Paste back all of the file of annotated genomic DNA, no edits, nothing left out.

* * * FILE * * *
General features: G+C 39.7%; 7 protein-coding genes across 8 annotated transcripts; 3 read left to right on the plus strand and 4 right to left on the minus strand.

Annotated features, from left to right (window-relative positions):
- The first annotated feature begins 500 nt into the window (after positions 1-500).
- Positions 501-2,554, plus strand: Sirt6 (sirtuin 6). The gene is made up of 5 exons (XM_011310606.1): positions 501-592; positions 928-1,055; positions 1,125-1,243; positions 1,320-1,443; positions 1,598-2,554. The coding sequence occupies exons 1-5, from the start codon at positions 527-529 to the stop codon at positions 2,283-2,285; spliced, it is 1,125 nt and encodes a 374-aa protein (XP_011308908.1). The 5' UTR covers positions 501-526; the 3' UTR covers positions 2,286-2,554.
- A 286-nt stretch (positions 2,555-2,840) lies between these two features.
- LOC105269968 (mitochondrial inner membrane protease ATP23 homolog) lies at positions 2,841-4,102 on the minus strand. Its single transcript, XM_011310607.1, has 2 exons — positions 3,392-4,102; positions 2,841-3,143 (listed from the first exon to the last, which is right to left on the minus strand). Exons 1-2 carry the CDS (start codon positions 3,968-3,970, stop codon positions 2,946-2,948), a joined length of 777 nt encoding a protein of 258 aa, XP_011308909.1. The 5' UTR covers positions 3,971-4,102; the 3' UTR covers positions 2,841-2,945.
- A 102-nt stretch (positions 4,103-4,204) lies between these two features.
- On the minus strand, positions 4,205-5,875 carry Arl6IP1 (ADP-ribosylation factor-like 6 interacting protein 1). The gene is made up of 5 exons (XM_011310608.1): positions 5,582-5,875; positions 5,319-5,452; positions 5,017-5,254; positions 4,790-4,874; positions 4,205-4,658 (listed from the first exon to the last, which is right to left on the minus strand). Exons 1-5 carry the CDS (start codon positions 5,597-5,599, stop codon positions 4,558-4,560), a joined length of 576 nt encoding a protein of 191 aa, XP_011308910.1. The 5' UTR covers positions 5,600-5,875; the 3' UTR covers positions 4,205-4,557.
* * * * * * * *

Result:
General features: G+C 39.7%; 7 protein-coding genes across 8 annotated transcripts; 3 read left to right on the plus strand and 4 right to left on the minus strand.

Annotated features, from left to right (window-relative positions):
- The first annotated feature begins 500 nt into the window (after positions 1-500).
- Positions 501-2,554, plus strand: Sirt6 (sirtuin 6). The gene is made up of 5 exons (XM_011310606.1): positions 501-592; positions 928-1,055; positions 1,125-1,243; positions 1,320-1,443; positions 1,598-2,554. The coding sequence occupies exons 1-5, from the start codon at positions 527-529 to the stop codon at positions 2,283-2,285; spliced, it is 1,125 nt and encodes a 374-aa protein (XP_011308908.1). The 5' UTR covers positions 501-526; the 3' UTR covers positions 2,286-2,554.
- A 286-nt stretch (positions 2,555-2,840) lies between these two features.
- LOC105269968 (mitochondrial inner membrane protease ATP23 homolog) lies at positions 2,841-4,102 on the minus strand. Its single transcript, XM_011310607.1, has 2 exons — positions 3,392-4,102; positions 2,841-3,143 (listed from the first exon to the last, which is right to left on the minus strand). Exons 1-2 carry the CDS (start codon positions 3,968-3,970, stop codon positions 2,946-2,948), a joined length of 777 nt encoding a protein of 258 aa, XP_011308909.1. The 5' UTR covers positions 3,971-4,102; the 3' UTR covers positions 2,841-2,945.
- A 102-nt stretch (positions 4,103-4,204) lies between these two features.
- On the minus strand, positions 4,205-5,875 carry Arl6IP1 (ADP-ribosylation factor-like 6 interacting protein 1). The gene is made up of 5 exons (XM_011310608.1): positions 5,582-5,875; positions 5,319-5,452; positions 5,017-5,254; positions 4,790-4,874; positions 4,205-4,658 (listed from the first exon to the last, which is right to left on the minus strand). Exons 1-5 carry the CDS (start codon positions 5,597-5,599, stop codon positions 4,558-4,560), a joined length of 576 nt encoding a protein of 191 aa, XP_011308910.1. The 5' UTR covers positions 5,600-5,875; the 3' UTR covers positions 4,205-4,557.